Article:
Rita Leistner’s photos capture more than moments: Hair tied back, eyes focused on the task at hand, the young woman is hard at work, surrounded by the debris from clearcut trees. The terrain is desolate, unforgiving, ominous even. Like a warrior wearing layers of heavy armour, she is weighted down with the tools of her campaign — saddle bags, a spade, formidable boots. Her expression is one of concentration, undeterred by the devastated landscape.

With its brooding quality, dramatic lighting and powerful central figure, the portrait of Jennifer Veitch takes its cues from the heroic tradition in classical painting. Like the other subjects in The Tree Planters series by photographer Rita Leistner, Veitch is captured in the midst of a crusade, battling the elements and hostile surroundings, unbowed by presumed hunger and exhaustion.

“I had spent much of my life photographing in conflict zones and watching how soldiers are portrayed in this epic, heroic manner,” explains Leistner. “I see tree planters as warriors of the land and I wanted to portray them with equal stature, so [their photographs] might hang in museums next to great paintings of soldiers and of angels — and gods, for that matter.”

With The Tree Planters project, the Toronto- based award-winning shooter and writer has shifted the focus to her own roots. Before her three-decade-long career documenting life in Iraq, Lebanon, Israel and the Palestinian territories, Leistner worked every summer when she was in her 20s, from 1984 to 1993, in cutblocks — land areas designated for reforestation — in Northern Ontario. She credits tree planting with preparing her for the gruelling nature of combat photography.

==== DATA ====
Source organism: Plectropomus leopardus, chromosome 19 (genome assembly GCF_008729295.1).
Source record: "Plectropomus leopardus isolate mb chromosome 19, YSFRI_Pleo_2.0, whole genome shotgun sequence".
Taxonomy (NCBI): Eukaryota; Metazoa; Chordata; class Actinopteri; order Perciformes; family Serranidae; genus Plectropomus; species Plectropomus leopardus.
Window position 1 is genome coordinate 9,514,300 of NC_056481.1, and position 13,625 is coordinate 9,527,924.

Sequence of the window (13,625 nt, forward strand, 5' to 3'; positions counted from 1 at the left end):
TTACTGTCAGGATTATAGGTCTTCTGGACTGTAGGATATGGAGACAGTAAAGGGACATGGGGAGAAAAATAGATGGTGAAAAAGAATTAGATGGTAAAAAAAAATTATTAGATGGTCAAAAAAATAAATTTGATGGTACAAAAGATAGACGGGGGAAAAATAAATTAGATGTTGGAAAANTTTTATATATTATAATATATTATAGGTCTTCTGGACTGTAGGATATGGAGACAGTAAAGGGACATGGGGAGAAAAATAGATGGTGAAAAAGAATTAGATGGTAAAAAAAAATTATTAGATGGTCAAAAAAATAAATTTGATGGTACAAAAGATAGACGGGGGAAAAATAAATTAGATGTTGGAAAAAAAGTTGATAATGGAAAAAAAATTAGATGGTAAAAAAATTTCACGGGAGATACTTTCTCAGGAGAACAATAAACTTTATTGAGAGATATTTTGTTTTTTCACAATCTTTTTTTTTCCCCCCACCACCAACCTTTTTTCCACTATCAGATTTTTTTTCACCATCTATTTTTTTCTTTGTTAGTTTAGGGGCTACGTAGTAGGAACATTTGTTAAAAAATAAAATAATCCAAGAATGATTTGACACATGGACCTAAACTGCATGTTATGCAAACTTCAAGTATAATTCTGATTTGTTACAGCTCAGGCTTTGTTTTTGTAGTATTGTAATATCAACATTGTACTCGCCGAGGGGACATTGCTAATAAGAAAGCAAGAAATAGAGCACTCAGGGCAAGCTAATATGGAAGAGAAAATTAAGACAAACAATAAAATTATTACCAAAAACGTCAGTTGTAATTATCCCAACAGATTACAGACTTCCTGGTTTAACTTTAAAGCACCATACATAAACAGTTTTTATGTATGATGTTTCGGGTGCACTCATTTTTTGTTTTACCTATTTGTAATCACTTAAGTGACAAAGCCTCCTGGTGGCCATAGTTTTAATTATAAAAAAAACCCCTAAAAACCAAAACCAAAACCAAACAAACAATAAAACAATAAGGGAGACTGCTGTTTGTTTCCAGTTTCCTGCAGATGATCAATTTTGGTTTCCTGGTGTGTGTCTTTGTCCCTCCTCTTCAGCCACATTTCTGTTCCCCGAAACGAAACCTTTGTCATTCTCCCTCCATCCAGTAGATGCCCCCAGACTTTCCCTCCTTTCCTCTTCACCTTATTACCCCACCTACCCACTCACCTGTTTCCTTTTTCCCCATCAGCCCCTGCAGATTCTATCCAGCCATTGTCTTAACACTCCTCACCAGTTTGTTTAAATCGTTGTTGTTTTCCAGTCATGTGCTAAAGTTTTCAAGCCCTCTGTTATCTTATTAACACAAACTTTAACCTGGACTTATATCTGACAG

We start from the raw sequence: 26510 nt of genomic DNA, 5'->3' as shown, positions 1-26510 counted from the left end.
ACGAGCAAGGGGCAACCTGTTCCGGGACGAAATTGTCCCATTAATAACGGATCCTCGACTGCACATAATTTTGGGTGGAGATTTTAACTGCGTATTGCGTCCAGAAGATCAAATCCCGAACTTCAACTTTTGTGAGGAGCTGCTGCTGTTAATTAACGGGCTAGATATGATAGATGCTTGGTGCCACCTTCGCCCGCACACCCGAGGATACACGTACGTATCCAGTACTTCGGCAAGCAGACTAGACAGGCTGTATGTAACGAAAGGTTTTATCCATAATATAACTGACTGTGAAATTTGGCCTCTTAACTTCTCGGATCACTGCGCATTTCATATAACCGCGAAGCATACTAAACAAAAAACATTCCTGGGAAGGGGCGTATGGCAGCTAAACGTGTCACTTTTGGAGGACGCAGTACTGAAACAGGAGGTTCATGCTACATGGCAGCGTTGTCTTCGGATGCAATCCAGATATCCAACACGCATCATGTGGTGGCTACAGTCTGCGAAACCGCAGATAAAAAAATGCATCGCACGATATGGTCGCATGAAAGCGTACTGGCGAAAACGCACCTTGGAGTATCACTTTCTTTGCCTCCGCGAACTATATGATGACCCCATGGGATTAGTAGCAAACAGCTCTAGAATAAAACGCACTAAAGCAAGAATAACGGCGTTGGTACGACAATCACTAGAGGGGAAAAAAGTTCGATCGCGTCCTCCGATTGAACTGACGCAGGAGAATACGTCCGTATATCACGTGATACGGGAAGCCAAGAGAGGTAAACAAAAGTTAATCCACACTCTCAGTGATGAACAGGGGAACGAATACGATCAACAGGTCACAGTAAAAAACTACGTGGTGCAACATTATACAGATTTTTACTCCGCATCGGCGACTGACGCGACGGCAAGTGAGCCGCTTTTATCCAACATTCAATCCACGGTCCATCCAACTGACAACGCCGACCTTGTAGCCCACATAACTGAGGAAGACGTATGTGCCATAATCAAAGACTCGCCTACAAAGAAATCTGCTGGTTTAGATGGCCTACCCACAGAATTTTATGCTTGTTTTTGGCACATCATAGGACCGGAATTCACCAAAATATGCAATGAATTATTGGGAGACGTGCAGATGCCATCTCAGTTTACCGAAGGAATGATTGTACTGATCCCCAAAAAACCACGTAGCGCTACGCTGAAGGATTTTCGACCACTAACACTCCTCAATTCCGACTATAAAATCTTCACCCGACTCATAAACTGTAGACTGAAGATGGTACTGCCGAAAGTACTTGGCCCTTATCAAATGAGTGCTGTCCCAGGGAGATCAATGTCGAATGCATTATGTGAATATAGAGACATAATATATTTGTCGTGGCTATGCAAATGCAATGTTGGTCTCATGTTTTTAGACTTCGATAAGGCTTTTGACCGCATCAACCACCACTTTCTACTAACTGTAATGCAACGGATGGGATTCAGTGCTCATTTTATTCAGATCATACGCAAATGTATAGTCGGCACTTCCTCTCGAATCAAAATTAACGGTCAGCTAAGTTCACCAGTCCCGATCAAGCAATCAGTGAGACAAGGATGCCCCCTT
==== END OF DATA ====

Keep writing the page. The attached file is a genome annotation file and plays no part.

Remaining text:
“Tree planting [has] stuck with me my whole life, and [it] is widely considered a coming- of-age experience,” she notes. “I was part of the first generation of planters who are now in middle age, which is a kind of second coming of age. I wanted to go back to the cutblocks to meet young planters and create a bridge between them and my generation [by] asking my peers how tree planting helped them overcome challenges later in life. I am discovering some incredible stories through this.”

In addition to The Tree Planters series, which was the Guest of Honour exhibit at this year’s Photo Doc. in Paris, Leistner is also working on a documentary and book on the subject.

“It was not uncommon to go a week or two weeks or more without access to proper bathing, all the while living in crude conditions, putting up with inclement weather, punishing insects, and all kinds of things I really appreciate the absence of when I am at home in the comfort of my bed,” she says. “But perhaps even more, [it prepared me] mentally. Tree planting is incredibly isolated and repetitive work.”

Since the early 1990s, Leistner has observed up close, respectfully, various disparate groups. “The secret to photographing someone as a subject and not as an object is to identify with them,” she explains. “Being an outsider while, at the same time, empathizing or wanting to belong has driven my photography.” For those who plant, a sense of camaraderie through shared hardship is natural, something she witnessed too while chronicling past subjects — U.S. soldiers and Iraqi prisoners of war, as well as American female wrestlers and female psychiatric patients in Iraq.